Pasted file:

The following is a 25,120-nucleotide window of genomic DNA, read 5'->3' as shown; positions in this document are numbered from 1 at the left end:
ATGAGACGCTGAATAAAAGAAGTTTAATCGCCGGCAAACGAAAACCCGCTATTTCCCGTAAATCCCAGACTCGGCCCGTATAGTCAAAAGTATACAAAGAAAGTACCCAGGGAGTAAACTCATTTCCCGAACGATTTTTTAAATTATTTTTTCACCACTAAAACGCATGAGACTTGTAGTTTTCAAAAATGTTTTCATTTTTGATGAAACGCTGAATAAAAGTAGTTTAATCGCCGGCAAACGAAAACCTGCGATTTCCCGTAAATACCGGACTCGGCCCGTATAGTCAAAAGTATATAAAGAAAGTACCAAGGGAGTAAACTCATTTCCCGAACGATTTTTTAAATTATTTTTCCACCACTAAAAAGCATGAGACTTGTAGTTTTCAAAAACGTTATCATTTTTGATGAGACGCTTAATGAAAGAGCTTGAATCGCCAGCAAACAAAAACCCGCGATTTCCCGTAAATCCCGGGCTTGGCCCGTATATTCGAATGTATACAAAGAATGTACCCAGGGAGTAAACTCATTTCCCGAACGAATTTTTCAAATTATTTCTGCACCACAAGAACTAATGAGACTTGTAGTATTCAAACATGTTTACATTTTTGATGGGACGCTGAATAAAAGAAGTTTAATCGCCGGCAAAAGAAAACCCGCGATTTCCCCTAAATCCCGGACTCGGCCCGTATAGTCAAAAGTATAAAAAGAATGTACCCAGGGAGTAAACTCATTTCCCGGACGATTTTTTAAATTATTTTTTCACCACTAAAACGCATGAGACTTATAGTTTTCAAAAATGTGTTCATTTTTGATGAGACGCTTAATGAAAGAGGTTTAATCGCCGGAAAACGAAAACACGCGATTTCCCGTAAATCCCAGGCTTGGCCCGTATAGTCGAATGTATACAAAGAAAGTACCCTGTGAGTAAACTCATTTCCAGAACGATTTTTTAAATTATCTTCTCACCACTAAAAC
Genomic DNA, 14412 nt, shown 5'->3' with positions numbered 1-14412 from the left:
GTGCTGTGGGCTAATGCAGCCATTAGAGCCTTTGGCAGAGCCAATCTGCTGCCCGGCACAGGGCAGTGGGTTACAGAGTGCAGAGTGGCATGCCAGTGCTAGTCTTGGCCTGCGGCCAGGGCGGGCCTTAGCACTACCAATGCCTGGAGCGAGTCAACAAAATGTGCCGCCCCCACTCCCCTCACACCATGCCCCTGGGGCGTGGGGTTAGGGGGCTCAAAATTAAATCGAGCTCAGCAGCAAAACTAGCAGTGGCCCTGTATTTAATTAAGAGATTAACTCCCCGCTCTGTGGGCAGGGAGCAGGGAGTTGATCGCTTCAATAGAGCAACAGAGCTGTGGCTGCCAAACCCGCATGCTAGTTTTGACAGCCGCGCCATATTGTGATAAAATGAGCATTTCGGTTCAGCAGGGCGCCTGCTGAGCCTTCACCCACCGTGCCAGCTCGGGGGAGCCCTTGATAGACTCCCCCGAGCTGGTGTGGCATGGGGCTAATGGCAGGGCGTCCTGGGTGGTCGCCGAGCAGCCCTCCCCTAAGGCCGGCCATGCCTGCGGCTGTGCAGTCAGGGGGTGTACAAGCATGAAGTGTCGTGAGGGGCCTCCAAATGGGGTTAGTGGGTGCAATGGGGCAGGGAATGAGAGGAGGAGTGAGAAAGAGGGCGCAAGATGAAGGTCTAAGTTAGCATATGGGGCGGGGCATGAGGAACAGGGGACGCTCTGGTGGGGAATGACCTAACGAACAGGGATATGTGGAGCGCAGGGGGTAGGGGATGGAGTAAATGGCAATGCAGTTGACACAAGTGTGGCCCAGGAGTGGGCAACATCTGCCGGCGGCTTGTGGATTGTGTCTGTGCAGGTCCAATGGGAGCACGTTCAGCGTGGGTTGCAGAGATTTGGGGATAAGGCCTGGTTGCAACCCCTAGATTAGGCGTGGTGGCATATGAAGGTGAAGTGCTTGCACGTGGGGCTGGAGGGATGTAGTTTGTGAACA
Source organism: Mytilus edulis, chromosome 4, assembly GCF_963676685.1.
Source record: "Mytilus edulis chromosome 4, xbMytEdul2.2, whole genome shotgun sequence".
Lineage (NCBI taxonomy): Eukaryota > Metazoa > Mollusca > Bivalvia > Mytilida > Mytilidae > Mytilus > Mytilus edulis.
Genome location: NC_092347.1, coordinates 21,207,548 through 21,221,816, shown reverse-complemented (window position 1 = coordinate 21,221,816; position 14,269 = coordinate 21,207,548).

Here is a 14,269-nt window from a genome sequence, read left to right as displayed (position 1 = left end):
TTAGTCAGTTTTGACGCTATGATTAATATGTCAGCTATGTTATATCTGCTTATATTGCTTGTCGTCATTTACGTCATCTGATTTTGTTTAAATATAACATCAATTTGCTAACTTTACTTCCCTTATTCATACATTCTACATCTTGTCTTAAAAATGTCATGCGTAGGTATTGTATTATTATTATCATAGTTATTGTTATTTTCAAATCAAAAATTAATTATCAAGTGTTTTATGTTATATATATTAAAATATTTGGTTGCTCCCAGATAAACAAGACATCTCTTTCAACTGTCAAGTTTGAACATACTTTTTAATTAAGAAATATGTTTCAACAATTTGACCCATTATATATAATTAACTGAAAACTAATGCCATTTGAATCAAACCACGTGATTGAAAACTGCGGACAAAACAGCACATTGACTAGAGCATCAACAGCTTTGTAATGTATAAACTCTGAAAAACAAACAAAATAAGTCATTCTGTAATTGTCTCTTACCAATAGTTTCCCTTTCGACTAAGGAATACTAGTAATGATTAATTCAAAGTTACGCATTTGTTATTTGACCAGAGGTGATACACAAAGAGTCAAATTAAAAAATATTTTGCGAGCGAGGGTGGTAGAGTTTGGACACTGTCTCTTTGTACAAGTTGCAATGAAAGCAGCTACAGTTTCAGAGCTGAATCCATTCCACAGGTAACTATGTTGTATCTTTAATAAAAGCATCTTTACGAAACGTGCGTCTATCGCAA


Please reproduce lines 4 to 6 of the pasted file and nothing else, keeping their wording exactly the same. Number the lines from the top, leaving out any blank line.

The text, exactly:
GTGCTGTGGGCTAATGCAGCCATTAGAGCCTTTGGCAGAGCCAATCTGCTGCCCGGCACAGGGCAGTGGGTTACAGAGTGCAGAGTGGCATGCCAGTGCTAGTCTTGGCCTGCGGCCAGGGCGGGCCTTAGCACTACCAATGCCTGGAGCGAGTCAACAAAATGTGCCGCCCCCACTCCCCTCACACCATGCCCCTGGGGCGTGGGGTTAGGGGGCTCAAAATTAAATCGAGCTCAGCAGCAAAACTAGCAGTGGCCCTGTATTTAATTAAGAGATTAACTCCCCGCTCTGTGGGCAGGGAGCAGGGAGTTGATCGCTTCAATAGAGCAACAGAGCTGTGGCTGCCAAACCCGCATGCTAGTTTTGACAGCCGCGCCATATTGTGATAAAATGAGCATTTCGGTTCAGCAGGGCGCCTGCTGAGCCTTCACCCACCGTGCCAGCTCGGGGGAGCCCTTGATAGACTCCCCCGAGCTGGTGTGGCATGGGGCTAATGGCAGGGCGTCCTGGGTGGTCGCCGAGCAGCCCTCCCCTAAGGCCGGCCATGCCTGCGGCTGTGCAGTCAGGGGGTGTACAAGCATGAAGTGTCGTGAGGGGCCTCCAAATGGGGTTAGTGGGTGCAATGGGGCAGGGAATGAGAGGAGGAGTGAGAAAGAGGGCGCAAGATGAAGGTCTAAGTTAGCATATGGGGCGGGGCATGAGGAACAGGGGACGCTCTGGTGGGGAATGACCTAACGAACAGGGATATGTGGAGCGCAGGGGGTAGGGGATGGAGTAAATGGCAATGCAGTTGACACAAGTGTGGCCCAGGAGTGGGCAACATCTGCCGGCGGCTTGTGGATTGTGTCTGTGCAGGTCCAATGGGAGCACGTTCAGCGTGGGTTGCAGAGATTTGGGGATAAGGCCTGGTTGCAACCCCTAGATTAGGCGTGGTGGCATATGAAGGTGAAGTGCTTGCACGTGGGGCTGGAGGGATGTAGTTTGTGAACA
Source organism: Mytilus edulis, chromosome 4, assembly GCF_963676685.1.
Source record: "Mytilus edulis chromosome 4, xbMytEdul2.2, whole genome shotgun sequence".